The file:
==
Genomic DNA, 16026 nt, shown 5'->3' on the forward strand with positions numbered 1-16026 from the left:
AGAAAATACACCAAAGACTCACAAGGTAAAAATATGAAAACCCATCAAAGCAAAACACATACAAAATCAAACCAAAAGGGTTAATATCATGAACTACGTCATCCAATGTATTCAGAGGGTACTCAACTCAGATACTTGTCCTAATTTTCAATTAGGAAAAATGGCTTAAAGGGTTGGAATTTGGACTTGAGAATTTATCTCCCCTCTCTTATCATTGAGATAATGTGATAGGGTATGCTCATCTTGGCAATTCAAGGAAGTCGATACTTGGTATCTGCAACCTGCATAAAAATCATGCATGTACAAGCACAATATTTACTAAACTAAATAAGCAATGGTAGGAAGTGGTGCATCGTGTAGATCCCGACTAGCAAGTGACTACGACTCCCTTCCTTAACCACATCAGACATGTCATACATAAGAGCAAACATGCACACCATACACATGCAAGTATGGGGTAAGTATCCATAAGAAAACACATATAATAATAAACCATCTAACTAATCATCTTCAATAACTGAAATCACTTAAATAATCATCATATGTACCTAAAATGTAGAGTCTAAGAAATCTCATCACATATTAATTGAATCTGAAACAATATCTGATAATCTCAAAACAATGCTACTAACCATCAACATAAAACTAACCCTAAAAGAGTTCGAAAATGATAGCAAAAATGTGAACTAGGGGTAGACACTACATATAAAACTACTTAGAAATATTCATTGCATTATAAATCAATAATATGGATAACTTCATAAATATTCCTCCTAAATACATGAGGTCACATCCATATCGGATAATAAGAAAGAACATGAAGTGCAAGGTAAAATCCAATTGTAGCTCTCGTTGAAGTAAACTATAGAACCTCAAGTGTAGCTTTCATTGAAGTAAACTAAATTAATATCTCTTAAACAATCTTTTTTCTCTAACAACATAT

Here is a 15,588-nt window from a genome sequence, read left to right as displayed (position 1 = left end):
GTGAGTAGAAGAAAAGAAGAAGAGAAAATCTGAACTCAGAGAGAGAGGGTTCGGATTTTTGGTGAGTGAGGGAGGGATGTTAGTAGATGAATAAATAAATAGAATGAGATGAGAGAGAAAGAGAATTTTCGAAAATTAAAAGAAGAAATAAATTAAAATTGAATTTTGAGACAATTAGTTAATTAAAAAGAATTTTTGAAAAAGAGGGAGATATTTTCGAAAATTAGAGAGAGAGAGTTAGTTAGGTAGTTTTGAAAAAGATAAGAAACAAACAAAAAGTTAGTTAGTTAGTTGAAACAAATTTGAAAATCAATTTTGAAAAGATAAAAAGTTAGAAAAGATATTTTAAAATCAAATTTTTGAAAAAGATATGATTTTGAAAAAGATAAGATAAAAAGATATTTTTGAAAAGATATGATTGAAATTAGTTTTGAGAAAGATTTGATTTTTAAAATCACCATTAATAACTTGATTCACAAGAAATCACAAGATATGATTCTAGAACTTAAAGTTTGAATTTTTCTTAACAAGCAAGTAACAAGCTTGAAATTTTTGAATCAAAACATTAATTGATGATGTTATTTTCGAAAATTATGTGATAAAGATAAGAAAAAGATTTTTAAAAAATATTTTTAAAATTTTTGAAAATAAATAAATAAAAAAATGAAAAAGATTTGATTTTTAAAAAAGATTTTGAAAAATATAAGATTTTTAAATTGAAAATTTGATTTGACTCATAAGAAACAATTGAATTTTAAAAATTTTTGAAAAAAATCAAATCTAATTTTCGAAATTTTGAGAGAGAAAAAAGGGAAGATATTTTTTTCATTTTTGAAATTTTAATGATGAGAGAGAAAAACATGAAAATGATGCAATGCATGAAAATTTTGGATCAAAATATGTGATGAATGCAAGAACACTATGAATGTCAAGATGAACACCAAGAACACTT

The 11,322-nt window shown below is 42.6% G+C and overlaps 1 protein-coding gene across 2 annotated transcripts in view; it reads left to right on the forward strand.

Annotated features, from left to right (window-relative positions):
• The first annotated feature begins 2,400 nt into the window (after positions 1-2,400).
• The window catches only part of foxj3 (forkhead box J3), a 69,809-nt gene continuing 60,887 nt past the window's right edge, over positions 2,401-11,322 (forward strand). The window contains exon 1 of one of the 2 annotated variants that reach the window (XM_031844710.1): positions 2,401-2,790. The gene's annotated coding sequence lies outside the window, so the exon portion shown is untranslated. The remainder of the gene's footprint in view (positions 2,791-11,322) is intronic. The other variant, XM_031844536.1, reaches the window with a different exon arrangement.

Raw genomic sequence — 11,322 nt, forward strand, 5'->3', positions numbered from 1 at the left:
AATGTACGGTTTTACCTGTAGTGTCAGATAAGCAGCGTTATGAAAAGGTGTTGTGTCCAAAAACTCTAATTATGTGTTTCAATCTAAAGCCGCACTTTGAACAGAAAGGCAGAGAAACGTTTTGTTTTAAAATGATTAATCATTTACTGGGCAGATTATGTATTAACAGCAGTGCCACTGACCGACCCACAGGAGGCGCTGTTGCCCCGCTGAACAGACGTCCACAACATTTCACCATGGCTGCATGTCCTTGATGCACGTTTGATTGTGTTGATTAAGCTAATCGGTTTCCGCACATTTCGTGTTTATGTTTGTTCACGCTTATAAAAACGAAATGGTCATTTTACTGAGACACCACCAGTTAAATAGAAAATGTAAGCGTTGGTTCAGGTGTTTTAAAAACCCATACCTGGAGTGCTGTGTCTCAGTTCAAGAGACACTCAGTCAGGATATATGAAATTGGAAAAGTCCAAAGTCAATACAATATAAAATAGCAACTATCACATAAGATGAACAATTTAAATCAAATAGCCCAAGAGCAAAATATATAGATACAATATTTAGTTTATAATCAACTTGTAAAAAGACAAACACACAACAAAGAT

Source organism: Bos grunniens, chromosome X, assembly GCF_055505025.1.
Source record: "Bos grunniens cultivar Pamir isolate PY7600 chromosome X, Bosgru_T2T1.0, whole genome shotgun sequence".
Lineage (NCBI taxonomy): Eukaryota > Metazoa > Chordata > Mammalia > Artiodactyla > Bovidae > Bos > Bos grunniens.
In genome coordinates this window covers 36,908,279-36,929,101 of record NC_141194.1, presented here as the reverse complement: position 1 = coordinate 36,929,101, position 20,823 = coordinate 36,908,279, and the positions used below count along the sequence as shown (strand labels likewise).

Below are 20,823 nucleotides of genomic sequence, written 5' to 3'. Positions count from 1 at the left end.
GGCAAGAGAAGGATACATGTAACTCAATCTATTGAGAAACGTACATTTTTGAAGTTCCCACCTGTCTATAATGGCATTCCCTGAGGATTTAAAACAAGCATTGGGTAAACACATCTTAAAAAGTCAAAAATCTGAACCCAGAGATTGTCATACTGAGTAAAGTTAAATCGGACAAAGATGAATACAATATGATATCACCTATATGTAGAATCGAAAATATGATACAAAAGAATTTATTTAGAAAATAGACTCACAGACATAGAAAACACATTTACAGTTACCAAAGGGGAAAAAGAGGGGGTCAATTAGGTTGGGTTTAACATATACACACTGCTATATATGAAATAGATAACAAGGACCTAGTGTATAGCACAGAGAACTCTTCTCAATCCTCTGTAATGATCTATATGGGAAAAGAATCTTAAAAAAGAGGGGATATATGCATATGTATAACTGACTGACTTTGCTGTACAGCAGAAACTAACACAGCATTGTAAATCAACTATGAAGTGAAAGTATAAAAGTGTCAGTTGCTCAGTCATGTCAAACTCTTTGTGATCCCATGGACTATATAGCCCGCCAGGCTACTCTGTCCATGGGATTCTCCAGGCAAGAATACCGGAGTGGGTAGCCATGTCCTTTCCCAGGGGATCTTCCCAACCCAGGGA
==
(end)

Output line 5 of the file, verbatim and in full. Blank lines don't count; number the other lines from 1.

The 11,322-nt window shown below is 42.6% G+C and overlaps 1 protein-coding gene across 2 annotated transcripts in view; it reads left to right on the forward strand.